Hope for Mali’s Gao residents as road opens
This Gao family has been displaced in Mopti for six months but is considering returning (file photo)
GAO/BAMAKO/DAKAR, 20 February 2013 (IRIN) - Since military intervention began over a month ago in northern Mali, the city of Gao has been cut off from major markets, leading to shortages of basic goods, skyrocketing food prices and a reliance on the International Committee of the Red Cross (ICRC) to provide water and electricity. Two days ago the road from central Mali’s Mopti reopened, giving hope to residents that the situation might ease.
“Almost as important as the people returning is the fact that north-south trade can restart,” said Abba Haidara, a Gao inhabitant. “We are depending on goods coming in from Bamako, Sikasso and Ségou. Living here now is unaffordable.”
Gao resident Attahar Maïga* told IRIN: “We are starting to suffocate. There’s nothing to eat… All trade has shut down… I am wondering what we will do when our stores are empty.”
Over the last month food prices- already high in Gao - skyrocketed further, with a kilogram of rice costing as much as $2 - up from 60 US cents; and sugar - a diet staple - costing $1.50 per kilo.
Despite the road opening up, most of the shops that were run by Arabs or Tuaregs remain shut, since most of the Arabs and Tuaregs fled town fearing arrest or beatings by Malian forces
Fear and suspicion remain high following two suicide-bomber attacks on a checkpoint on the road into Gao from Bourem, a town to the north, and a surprise raid in Gao by insurgents. Gao residents said they knew rebels were still hiding among them in abandoned houses.
“After nine months of Islamist rule, Gao has as many enemies as it has inhabitants,” said Boubacar Cissé, a doctor at the regional hospital.
Children had learned to cooperate with Movement for Unity and Jihad in West Africa (MUJAO) commanders who controlled Gao for 10 months, and some of the local youth were frequently spotted among turbaned fighters.
Gao’s river port and the road along the river used to be bustling with traders, but now “the market has almost completely shut down - there is nothing,” resident Adiza Maïga told IRIN. He has a small herd of animals which he has killed one by one each week to feed his family, as they have no cereal stocks left.
Meat prices have risen from US$1.40 for a good cut to $2, according to local trader Mohammed Maïga, as farmers from nearby villages have been unable to bring their cattle to Gao’s market. Traders hope the opening of the road will change that.
Attahar Maïga, head of the ICRC sub-delegation in Gao, told IRIN: “The situation had paralysed the economy. People were panicking.”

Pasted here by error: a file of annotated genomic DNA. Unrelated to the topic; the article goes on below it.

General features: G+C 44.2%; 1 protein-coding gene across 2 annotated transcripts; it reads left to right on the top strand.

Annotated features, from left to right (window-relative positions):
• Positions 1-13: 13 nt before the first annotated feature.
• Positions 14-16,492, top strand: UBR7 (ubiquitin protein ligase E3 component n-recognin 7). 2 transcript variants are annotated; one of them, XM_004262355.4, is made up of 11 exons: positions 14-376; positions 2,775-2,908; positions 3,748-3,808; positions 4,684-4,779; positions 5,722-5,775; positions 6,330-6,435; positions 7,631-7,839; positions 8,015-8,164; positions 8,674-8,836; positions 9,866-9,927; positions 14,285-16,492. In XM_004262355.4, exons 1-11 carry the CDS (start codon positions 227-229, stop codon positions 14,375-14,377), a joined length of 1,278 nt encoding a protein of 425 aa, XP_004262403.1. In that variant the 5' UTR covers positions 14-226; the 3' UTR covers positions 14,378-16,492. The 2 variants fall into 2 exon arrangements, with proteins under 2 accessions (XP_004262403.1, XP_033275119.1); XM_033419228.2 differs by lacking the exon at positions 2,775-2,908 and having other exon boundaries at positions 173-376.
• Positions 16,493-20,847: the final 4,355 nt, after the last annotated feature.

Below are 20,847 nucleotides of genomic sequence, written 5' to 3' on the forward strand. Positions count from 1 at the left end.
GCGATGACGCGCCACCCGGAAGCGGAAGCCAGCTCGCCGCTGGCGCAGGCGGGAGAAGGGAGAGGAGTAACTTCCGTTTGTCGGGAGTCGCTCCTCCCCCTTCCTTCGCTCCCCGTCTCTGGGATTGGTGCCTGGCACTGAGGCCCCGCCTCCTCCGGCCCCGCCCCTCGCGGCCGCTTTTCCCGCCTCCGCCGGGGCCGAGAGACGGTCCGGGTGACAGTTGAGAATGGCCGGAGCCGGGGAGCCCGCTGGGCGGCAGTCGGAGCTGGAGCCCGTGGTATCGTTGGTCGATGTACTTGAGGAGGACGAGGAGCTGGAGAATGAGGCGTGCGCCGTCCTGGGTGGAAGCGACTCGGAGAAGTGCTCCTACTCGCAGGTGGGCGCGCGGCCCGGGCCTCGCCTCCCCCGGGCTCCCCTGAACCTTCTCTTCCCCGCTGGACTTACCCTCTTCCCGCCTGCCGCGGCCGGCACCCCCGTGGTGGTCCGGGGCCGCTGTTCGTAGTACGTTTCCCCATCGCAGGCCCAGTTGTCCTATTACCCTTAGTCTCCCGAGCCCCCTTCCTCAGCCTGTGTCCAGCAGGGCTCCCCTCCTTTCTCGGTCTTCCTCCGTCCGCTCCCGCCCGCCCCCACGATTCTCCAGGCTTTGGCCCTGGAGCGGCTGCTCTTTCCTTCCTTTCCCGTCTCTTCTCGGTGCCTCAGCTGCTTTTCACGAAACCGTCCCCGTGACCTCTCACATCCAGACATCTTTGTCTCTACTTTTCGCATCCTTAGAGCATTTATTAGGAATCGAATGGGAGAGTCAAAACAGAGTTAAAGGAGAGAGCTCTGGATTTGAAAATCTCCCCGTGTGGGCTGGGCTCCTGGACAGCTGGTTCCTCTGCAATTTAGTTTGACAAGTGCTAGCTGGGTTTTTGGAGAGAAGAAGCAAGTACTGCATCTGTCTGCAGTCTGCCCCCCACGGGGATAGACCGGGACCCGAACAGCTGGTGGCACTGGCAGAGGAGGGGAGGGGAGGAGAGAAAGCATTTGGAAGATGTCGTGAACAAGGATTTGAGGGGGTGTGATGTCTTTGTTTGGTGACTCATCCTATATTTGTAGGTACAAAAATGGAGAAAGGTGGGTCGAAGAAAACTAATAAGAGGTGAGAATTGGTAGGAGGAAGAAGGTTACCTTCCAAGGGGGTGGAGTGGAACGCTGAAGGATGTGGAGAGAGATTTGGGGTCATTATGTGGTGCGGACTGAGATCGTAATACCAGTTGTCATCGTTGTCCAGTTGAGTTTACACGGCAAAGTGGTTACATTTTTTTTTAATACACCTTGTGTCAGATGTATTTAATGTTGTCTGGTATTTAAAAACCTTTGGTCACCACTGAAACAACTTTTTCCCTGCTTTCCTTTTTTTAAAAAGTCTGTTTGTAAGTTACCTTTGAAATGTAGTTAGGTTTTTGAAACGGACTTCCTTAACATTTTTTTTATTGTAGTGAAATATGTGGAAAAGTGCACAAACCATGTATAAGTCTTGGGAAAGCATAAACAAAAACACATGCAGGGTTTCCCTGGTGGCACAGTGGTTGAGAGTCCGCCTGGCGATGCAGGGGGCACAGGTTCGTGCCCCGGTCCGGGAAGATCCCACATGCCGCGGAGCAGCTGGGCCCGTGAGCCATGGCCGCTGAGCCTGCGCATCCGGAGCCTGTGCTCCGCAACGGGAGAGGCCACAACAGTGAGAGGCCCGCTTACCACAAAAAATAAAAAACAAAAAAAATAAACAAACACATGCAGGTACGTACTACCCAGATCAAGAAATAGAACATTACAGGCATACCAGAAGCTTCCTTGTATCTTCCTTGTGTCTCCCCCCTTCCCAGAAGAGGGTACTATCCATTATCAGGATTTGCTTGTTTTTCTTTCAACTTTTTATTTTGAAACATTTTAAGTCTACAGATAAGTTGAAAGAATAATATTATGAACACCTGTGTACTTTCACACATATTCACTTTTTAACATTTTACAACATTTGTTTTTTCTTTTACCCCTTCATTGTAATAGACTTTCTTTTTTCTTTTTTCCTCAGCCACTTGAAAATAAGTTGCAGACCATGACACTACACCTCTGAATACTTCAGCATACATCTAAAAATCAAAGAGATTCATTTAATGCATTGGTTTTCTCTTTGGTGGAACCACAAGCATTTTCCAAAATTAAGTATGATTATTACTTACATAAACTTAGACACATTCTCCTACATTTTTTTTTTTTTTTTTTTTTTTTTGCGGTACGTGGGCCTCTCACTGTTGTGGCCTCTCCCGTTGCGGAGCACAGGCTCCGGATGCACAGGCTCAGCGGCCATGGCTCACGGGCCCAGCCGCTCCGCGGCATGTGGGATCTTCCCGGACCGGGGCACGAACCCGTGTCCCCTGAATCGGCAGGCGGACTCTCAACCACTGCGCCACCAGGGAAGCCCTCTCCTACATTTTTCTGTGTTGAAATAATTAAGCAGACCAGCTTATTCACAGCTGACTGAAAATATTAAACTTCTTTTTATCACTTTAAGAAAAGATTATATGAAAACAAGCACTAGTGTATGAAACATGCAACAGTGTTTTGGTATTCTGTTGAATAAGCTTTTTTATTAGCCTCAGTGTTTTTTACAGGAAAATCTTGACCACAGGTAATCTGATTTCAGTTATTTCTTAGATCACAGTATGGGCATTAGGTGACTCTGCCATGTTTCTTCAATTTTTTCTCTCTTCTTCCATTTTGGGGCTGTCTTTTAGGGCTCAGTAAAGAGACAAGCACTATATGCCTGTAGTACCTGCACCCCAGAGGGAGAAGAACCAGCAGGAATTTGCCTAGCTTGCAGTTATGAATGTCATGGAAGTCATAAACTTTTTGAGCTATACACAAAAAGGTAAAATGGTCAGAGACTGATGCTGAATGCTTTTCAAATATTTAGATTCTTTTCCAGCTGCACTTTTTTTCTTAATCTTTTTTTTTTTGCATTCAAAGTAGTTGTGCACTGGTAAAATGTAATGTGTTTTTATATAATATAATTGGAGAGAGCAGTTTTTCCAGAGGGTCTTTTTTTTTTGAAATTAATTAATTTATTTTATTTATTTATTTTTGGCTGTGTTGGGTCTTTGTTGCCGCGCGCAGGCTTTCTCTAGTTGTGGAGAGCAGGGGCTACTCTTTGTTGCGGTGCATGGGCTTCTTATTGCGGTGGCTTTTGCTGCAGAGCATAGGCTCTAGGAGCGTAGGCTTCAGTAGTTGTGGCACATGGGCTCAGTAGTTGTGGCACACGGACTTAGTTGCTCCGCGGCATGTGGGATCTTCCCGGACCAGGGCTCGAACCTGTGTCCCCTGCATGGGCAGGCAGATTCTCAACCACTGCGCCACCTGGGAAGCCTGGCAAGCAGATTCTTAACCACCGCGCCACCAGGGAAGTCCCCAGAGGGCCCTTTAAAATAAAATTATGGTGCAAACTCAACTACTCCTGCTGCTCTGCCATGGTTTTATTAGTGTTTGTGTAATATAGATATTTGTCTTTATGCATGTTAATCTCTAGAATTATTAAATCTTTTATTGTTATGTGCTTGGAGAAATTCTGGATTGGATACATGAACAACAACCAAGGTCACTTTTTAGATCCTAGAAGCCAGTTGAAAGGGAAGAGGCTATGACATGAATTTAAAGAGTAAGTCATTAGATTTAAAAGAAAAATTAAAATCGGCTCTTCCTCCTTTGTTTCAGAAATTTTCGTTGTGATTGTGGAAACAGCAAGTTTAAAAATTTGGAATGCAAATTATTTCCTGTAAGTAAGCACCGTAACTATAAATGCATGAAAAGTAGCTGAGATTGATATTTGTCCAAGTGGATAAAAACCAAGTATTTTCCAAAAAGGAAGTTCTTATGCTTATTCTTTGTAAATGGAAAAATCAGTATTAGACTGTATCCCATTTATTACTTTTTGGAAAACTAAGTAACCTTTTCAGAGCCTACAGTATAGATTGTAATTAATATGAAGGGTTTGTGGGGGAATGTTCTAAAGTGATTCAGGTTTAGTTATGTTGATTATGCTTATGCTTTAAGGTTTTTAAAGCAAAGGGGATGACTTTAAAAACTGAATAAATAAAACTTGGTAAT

The World Food Programme brought a truck-load of food supplies to Gao last week, but renewed violence led it to pull back again.
ICRC has been trying to boost the local economy by buying cattle, vegetables, rice and beans from local breeders and farmers, and distributing the food and animals to the poor. The money earned can be used to buy food or seeds for planting. “We’re trying to take the pressure off people, at least for the moment,” said Maïga.
State officials are gradually returning to their old posts, with the governor, mayor, and a few regional service directors in place.
But the authorities are still relying on the ICRC to supply Gao’s water and electricity, as it has been for the past 10 months. As soon as state services are back in place, they will withdraw, said ICRC delegate Amadou Fadiga.
Abdraman Cissé, president of the water and electricity commission in Gao, asked that each household pay 1500 CFA ($3) a month for water and electricity, but he told IRIN: “People are refusing to pay, saying it was free under MUJAO; MUJAO had dirty money from kidnappings and drugs,” he told IRIN. “I think we need to contribute to the goodwill of the ICRC to at least provide a minimum service.”
ICRC has also been running the hospital in Gao for the past 10 months, which it says functions at 90 percent capacity, though it lacks key specialists.
MSF preparing to treat returnees
NGO Médecins Sans Frontières, helps run health clinics in Wabaria and Sossokoira in and near Gao, but had to temporarily suspend work elsewhere due to security concerns including over landmines.
Now that the road has opened up, the organization is preparing to help treat the returnees, having collected lists of names of patients displaced in Sevaré, Mopti and Bamako.
Mariam Touré and her colleagues at Gao’s MSF clinic in Sossokoira see over 100 patients per day, most of them for diarrhoea, malnutrition, and malaria, for which drugs are running low. Doctors have seen a rise in skin diseases linked to water shortages, said Touré.
Foreign donors have released funds to Mali - the European Union unblocking $333 million in aid, and $29 million in humanitarian funds; France re-launching its bilateral development support; and the International Monetary Fund preparing a transitional economic plan. The UN appeal for $373 million remains just 3 percent funded.
A priority should be quick-impact programmes to restore water power and other basic services in the north, say analysts. This “would encourage people to see the practical benefit from the expulsion of the jihadists,” says Africa Confidential.
(None of the Maïgas mentioned in the piece are related).